Time's Up (in HR Too)

Supporting equality and fairness at work

The Time's Up movement should be integrated in every workplace in America.

#TimesUp and #MeToo is at the forefront. Hollywood's dirty secret of sexual harassment, sexual misconduct, sexual assault, quid pro quo and pay inequality against women was exposed when nearly 60 women came forward to share their personal stories of being victimized in the workplace. Men were put on notice that #TimesUp.

The difference between #MeToo and Time's Up, is that #MeToo was a sharing of stories, accounts and experiences that led to the Time's Up movement. Whereas #MeToo was a hashtag, Time's Up is a business founded by 300 powerful women in Hollywood. If you visit the website, you will read directly under the Time's Up logo, "The clock has run out on sexual assault, harassment and inequality in the workplace. It's time to do something about it." Time's Up has a legal defense fund which accepts donations to specifically assist with investigating claims of sexual harassment and inequality in the workplace, as well as fight the accused in court.

The question is, if HR was doing its job, would there even be a need for the Time's Up movement? There are several articles published since #MeToo questioning the whereabouts of HR in all of these accusations. When you read the stories of sexual harassment and inequality coming out of seemingly every segment of business imaginable, it begs the question: where was HR? Based on the millions of instances being reported, any seasoned HR professional has to at least consider that more could have been done.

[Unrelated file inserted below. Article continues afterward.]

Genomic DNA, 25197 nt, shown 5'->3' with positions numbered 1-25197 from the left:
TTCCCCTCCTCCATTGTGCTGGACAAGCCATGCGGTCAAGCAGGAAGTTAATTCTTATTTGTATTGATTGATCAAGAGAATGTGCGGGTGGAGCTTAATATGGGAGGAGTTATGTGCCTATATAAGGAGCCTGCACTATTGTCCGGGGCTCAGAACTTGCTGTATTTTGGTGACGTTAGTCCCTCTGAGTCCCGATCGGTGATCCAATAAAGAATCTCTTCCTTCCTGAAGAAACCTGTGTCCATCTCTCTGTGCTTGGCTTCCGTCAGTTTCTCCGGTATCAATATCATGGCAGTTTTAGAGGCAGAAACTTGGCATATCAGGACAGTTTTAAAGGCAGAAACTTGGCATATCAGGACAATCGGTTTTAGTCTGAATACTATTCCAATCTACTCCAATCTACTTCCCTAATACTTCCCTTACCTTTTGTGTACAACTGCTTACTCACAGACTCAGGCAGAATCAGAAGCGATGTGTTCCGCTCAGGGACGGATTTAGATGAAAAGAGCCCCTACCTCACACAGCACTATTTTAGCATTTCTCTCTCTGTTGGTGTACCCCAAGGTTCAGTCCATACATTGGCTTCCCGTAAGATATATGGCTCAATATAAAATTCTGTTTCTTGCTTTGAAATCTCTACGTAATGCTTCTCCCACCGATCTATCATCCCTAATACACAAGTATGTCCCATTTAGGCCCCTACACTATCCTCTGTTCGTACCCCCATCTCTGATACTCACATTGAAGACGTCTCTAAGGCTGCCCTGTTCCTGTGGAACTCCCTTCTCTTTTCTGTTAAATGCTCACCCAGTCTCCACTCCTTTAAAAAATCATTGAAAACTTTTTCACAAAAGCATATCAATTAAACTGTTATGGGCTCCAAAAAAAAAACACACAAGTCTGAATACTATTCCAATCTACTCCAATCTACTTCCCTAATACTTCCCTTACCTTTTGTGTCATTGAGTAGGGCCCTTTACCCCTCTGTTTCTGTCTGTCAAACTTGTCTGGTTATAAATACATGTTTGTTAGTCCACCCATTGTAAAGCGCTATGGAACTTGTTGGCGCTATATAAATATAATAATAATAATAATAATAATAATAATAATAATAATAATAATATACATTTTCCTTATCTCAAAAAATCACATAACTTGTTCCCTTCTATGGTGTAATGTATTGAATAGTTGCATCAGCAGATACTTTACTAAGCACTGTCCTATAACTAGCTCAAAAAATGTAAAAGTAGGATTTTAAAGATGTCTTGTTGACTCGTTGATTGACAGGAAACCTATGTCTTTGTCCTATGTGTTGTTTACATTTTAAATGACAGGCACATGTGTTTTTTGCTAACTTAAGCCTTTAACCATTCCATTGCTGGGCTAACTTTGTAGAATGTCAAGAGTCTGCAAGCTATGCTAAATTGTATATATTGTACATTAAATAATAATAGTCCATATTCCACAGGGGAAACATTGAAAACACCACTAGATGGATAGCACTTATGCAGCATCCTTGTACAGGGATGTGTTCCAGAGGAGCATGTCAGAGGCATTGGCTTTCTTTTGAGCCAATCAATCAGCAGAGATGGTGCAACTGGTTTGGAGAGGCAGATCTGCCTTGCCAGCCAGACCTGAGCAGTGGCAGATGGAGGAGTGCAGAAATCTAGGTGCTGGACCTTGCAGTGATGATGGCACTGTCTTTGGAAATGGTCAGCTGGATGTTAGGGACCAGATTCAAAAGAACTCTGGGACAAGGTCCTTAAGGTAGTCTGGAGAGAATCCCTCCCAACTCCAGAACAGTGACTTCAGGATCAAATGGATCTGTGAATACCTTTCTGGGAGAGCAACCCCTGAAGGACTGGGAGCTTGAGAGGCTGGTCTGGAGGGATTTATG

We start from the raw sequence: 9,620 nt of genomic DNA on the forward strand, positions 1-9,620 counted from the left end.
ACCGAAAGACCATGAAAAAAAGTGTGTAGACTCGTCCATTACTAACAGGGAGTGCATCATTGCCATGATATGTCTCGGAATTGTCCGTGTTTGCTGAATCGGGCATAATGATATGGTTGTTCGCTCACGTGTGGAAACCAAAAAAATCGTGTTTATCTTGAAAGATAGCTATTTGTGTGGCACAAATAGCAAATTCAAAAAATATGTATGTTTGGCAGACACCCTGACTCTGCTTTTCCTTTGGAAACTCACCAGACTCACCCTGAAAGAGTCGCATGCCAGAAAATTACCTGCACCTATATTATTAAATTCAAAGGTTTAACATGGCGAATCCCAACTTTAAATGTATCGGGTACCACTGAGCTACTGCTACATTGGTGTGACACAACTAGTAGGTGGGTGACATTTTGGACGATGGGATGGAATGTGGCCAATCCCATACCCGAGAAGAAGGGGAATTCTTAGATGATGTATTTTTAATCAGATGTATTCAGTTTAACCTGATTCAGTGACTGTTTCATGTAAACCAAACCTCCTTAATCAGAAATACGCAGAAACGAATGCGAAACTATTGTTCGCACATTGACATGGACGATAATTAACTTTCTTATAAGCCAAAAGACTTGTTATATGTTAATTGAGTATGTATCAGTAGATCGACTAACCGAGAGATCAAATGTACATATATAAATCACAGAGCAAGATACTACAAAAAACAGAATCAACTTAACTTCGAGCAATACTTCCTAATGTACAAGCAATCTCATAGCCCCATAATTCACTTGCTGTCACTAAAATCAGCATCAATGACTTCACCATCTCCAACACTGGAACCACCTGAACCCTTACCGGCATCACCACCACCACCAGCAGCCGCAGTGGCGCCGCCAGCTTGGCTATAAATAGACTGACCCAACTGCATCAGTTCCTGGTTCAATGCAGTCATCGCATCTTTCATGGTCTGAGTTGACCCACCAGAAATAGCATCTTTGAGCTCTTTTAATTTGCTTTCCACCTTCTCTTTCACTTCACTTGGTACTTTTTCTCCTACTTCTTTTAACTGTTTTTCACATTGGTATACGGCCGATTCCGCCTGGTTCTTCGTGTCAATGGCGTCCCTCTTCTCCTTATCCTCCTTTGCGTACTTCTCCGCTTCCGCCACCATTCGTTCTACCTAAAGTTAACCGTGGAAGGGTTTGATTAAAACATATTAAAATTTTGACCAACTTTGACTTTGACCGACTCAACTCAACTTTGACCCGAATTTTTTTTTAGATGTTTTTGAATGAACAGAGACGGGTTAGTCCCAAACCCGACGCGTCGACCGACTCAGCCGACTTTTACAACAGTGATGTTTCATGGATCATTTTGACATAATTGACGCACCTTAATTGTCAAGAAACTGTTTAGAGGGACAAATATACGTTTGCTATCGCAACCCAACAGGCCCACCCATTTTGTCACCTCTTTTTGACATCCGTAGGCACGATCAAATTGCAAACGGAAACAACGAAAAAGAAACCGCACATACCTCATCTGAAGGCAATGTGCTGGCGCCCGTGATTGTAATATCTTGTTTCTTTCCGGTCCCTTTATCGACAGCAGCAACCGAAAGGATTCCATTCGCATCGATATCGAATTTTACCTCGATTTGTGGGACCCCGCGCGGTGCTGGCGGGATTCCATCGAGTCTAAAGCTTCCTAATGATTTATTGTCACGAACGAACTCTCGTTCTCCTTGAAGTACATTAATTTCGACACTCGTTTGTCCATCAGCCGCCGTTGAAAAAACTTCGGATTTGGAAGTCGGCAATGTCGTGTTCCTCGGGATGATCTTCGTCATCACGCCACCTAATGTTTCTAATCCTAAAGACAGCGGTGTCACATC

As HR professionals, leaders and human beings, we are at a crossroads. We can make a choice to join the Time's Up movement by supporting it in our organizations and providing sexual harassment and awareness training to our employees to say something if they see something. Although human resources' primary job function is to protect the company against liability, we should also protect the company against itself. That means, in part, acknowledging that sometimes the worst offenders are those in charge. We are also tasked with upholding ethical, nondiscriminatory leadership and fairness by increasing visibility, transparency and even establishing an ombudsman approach.

The worst of the Time's Up and #MeToo stories are when an employee goes to HR and nothing ever happens or changes. We are seeing far too many cases of the victim going to human resources only to be placated or dismissed altogether. Well, Time's Up!

We can adjust our HR departments, actions, policies and procedures by supporting the Time's Up movement's philosphy and incorporating equality and fairness into the recruiting, training and talent management initiatives to ensure every woman and man feels valued, safe, and protected at work.